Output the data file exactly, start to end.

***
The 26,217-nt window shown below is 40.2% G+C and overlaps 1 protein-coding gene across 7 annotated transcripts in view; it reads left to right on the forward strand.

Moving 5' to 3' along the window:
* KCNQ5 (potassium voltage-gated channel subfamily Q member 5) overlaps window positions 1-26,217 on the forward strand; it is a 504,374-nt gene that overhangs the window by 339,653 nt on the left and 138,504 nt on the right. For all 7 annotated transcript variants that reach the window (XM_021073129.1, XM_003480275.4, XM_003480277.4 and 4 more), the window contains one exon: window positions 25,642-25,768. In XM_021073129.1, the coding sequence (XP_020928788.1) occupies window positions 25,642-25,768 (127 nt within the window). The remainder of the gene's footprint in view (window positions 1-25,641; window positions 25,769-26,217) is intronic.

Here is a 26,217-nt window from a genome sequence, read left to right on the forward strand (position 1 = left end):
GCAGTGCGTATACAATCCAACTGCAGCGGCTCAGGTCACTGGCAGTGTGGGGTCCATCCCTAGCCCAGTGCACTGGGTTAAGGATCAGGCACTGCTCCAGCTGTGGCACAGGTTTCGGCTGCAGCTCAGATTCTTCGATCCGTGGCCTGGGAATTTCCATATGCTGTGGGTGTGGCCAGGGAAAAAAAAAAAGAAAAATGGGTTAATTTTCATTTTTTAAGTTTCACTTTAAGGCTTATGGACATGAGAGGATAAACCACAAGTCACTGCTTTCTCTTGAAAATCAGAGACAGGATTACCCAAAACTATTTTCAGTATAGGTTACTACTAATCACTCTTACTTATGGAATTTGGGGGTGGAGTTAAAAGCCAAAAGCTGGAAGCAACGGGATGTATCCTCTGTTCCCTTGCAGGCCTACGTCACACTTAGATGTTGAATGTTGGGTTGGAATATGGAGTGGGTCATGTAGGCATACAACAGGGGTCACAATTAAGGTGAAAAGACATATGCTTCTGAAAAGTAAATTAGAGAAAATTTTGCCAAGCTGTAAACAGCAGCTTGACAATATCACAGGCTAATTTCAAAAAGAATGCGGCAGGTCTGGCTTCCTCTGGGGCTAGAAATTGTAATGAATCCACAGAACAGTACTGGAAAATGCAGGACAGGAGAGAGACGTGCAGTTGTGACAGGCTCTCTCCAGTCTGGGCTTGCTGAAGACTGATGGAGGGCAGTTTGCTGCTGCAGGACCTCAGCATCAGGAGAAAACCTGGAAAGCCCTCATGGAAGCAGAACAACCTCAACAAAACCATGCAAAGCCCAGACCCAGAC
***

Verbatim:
The 26,217-nt window shown below is 40.2% G+C and overlaps 1 protein-coding gene across 7 annotated transcripts in view; it reads left to right on the forward strand.

Moving 5' to 3' along the window:
* KCNQ5 (potassium voltage-gated channel subfamily Q member 5) overlaps window positions 1-26,217 on the forward strand; it is a 504,374-nt gene that overhangs the window by 339,653 nt on the left and 138,504 nt on the right. For all 7 annotated transcript variants that reach the window (XM_021073129.1, XM_003480275.4, XM_003480277.4 and 4 more), the window contains one exon: window positions 25,642-25,768. In XM_021073129.1, the coding sequence (XP_020928788.1) occupies window positions 25,642-25,768 (127 nt within the window). The remainder of the gene's footprint in view (window positions 1-25,641; window positions 25,769-26,217) is intronic.

Here is a 26,217-nt window from a genome sequence, read left to right on the forward strand (position 1 = left end):
GCAGTGCGTATACAATCCAACTGCAGCGGCTCAGGTCACTGGCAGTGTGGGGTCCATCCCTAGCCCAGTGCACTGGGTTAAGGATCAGGCACTGCTCCAGCTGTGGCACAGGTTTCGGCTGCAGCTCAGATTCTTCGATCCGTGGCCTGGGAATTTCCATATGCTGTGGGTGTGGCCAGGGAAAAAAAAAAAGAAAAATGGGTTAATTTTCATTTTTTAAGTTTCACTTTAAGGCTTATGGACATGAGAGGATAAACCACAAGTCACTGCTTTCTCTTGAAAATCAGAGACAGGATTACCCAAAACTATTTTCAGTATAGGTTACTACTAATCACTCTTACTTATGGAATTTGGGGGTGGAGTTAAAAGCCAAAAGCTGGAAGCAACGGGATGTATCCTCTGTTCCCTTGCAGGCCTACGTCACACTTAGATGTTGAATGTTGGGTTGGAATATGGAGTGGGTCATGTAGGCATACAACAGGGGTCACAATTAAGGTGAAAAGACATATGCTTCTGAAAAGTAAATTAGAGAAAATTTTGCCAAGCTGTAAACAGCAGCTTGACAATATCACAGGCTAATTTCAAAAAGAATGCGGCAGGTCTGGCTTCCTCTGGGGCTAGAAATTGTAATGAATCCACAGAACAGTACTGGAAAATGCAGGACAGGAGAGAGACGTGCAGTTGTGACAGGCTCTCTCCAGTCTGGGCTTGCTGAAGACTGATGGAGGGCAGTTTGCTGCTGCAGGACCTCAGCATCAGGAGAAAACCTGGAAAGCCCTCATGGAAGCAGAACAACCTCAACAAAACCATGCAAAGCCCAGACCCAGAC